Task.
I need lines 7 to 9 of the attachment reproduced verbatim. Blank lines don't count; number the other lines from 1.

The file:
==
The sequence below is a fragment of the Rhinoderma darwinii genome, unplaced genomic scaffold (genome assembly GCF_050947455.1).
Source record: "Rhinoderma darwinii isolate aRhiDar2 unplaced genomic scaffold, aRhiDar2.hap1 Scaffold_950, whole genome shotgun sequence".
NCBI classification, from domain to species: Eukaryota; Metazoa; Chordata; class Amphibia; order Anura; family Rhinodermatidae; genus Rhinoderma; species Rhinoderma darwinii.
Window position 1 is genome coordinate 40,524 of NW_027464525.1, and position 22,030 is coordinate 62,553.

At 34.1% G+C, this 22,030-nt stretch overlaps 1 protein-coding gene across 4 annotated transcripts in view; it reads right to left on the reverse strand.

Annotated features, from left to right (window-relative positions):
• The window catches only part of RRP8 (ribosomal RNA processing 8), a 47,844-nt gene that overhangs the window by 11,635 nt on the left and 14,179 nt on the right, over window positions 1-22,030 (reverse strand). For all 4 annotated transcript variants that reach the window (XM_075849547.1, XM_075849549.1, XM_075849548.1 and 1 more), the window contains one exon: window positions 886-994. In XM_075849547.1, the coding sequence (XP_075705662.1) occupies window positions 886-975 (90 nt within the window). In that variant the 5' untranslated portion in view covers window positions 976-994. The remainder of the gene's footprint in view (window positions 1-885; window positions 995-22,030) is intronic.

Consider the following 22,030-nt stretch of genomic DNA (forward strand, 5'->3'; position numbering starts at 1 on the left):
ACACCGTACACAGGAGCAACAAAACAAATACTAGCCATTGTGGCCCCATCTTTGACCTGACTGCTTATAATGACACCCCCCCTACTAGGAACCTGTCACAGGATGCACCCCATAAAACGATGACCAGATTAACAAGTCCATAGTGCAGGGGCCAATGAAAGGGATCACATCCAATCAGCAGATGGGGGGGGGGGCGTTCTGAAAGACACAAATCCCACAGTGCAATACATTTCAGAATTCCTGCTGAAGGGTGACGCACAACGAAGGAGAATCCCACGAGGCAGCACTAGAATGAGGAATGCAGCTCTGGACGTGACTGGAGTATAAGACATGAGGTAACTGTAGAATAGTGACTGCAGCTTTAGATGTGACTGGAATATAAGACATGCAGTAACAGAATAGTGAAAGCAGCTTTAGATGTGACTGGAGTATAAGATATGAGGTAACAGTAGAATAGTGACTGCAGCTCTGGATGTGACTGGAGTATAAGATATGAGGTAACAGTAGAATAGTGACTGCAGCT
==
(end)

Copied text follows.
• The window catches only part of RRP8 (ribosomal RNA processing 8), a 47,844-nt gene that overhangs the window by 11,635 nt on the left and 14,179 nt on the right, over window positions 1-22,030 (reverse strand). For all 4 annotated transcript variants that reach the window (XM_075849547.1, XM_075849549.1, XM_075849548.1 and 1 more), the window contains one exon: window positions 886-994. In XM_075849547.1, the coding sequence (XP_075705662.1) occupies window positions 886-975 (90 nt within the window). In that variant the 5' untranslated portion in view covers window positions 976-994. The remainder of the gene's footprint in view (window positions 1-885; window positions 995-22,030) is intronic.

Consider the following 22,030-nt stretch of genomic DNA (forward strand, 5'->3'; position numbering starts at 1 on the left):
ACACCGTACACAGGAGCAACAAAACAAATACTAGCCATTGTGGCCCCATCTTTGACCTGACTGCTTATAATGACACCCCCCCTACTAGGAACCTGTCACAGGATGCACCCCATAAAACGATGACCAGATTAACAAGTCCATAGTGCAGGGGCCAATGAAAGGGATCACATCCAATCAGCAGATGGGGGGGGGGGCGTTCTGAAAGACACAAATCCCACAGTGCAATACATTTCAGAATTCCTGCTGAAGGGTGACGCACAACGAAGGAGAATCCCACGAGGCAGCACTAGAATGAGGAATGCAGCTCTGGACGTGACTGGAGTATAAGACATGAGGTAACTGTAGAATAGTGACTGCAGCTTTAGATGTGACTGGAATATAAGACATGCAGTAACAGAATAGTGAAAGCAGCTTTAGATGTGACTGGAGTATAAGATATGAGGTAACAGTAGAATAGTGACTGCAGCTCTGGATGTGACTGGAGTATAAGATATGAGGTAACAGTAGAATAGTGACTGCAGCT